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Inside Wall Street
FIRST CHICAGO: A BANK YOU CAN BANK ON?
When money manager Ed Walczak buys into a bank, big investors take heed. As the chief investment officer in the U.S. of a Swiss bank, Vontobel, with assets of $17 billion, Walczak has an expert's eye. So when he recently started buying shares of First Chicago at 28, a number of money managers unhesitatingly followed suit.
Walczak hasn't been too impressed with New York money-center banks, although their shares have staged a sharp comeback this year. He suspects many still face big financial problems. But First Chicago, parent of First National Bank of Chicago, the nation's 11th-largest bank, "has the makings of becoming a big winner," says Walczak.
ASSET-RICH. Apart from having a strong balance sheet and undervalued hidden assets, First Chicago is a compelling takeover target in an industry that's still in the process of consolidation, argues Walczak. First Chicago has total assets of $50 billion. The bulk of earnings comes from its American National Bank, a "superregional" consisting of a $7 billion credit-card eperation and a branch system with more than 100 locations in greater Chicago.
Analyst Chris Kotowski of Oppenheimer, who is also a bull on First Chicago, thinks it's ripe for restructuring. It's "among the most asset-rich companies we cover, and there is little question that the sum of the pieces of the company is worth much more than the current market capitalization of about $1.9 billion," he says. The company's separable assets alone, including its credit-card operations, venture-capital portfolio, and American National Bank, are worth $2.1 billion after taxes, or $20 a share, figures Kotowski.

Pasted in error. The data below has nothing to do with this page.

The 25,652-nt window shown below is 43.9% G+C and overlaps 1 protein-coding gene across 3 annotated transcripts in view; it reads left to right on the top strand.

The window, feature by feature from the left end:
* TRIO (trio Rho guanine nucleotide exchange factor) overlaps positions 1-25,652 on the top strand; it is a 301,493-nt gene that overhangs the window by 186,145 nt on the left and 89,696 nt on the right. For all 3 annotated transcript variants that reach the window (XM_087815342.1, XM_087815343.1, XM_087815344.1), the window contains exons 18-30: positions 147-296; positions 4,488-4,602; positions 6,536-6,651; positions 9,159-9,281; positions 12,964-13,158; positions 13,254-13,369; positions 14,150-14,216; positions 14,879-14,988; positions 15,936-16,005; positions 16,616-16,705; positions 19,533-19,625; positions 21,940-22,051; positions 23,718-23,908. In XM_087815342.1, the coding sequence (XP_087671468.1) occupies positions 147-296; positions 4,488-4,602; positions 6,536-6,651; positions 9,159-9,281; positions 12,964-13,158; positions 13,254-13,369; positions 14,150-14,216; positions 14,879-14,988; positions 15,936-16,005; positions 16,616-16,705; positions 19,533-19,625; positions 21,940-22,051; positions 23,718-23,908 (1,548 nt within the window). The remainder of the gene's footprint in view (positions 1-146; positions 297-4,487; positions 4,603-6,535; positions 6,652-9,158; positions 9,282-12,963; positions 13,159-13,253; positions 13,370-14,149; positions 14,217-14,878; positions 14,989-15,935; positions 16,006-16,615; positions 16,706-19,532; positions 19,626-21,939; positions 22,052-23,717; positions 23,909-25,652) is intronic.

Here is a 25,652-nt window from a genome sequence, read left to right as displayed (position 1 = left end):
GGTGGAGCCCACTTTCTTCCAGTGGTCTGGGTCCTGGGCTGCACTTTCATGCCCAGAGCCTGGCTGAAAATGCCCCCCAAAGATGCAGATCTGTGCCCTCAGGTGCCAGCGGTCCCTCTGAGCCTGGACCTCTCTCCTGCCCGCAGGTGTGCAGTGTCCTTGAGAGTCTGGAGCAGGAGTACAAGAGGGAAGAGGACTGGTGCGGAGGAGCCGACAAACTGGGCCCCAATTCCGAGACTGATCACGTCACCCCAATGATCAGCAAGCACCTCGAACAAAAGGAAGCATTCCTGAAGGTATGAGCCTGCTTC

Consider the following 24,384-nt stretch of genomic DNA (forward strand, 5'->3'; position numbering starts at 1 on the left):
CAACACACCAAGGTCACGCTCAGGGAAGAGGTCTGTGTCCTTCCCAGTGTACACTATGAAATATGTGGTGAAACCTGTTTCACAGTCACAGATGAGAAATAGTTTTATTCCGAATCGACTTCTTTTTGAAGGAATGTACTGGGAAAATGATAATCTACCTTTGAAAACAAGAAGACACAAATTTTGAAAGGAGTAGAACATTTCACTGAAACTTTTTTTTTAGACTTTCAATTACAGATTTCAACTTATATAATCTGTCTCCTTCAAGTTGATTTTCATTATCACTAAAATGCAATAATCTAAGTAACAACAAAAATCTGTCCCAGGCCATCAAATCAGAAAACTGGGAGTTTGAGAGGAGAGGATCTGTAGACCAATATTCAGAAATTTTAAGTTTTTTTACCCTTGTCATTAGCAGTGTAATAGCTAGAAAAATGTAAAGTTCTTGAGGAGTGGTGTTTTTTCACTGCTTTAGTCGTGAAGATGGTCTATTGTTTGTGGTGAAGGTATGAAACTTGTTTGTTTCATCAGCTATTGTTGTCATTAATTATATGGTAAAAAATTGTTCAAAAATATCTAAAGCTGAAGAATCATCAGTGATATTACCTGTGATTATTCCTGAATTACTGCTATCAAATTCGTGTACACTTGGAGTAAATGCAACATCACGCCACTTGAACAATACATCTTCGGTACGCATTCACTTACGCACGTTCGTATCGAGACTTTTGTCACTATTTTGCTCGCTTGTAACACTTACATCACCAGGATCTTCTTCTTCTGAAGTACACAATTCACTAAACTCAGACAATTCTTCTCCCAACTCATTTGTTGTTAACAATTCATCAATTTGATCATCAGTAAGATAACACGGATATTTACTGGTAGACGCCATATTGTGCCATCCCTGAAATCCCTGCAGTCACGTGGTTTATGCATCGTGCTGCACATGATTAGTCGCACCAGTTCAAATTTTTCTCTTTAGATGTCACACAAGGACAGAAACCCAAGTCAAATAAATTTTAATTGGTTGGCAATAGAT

Walczak agrees that a restructuring is quite likely. He believes the new management, led by Chairman and CEO Richard Thomas, appears committed to a major restructuring following poor 1991 results. He also suspects that in the short term, First Chicago will opt to spin its nonperforming loans into a new company or undertake some kind of merger or acquisition.
Walczak notes that First Chicago's stock is trading at about 77% of its "understated" book value of 35 a share. He figures that First Chicago is worth 37 to 44 a share, based on projected earnings of $4 a share in 1993. Analyst Kotowski expects earnings of $2.65 a share this year, up from last year's $1.15.
Whispers are that some foreign banks, including a big Canadian bank, are eyeing First Chicago as a buyout. One big investor believes that Bank of New York, which acquired Irving Trust in 1988, is also interested in First Chicago. A Bank of New York spokesman said the company is always seeking opportunities to expand but wouldn't comment on First Chicago.GENE G. MARCIAL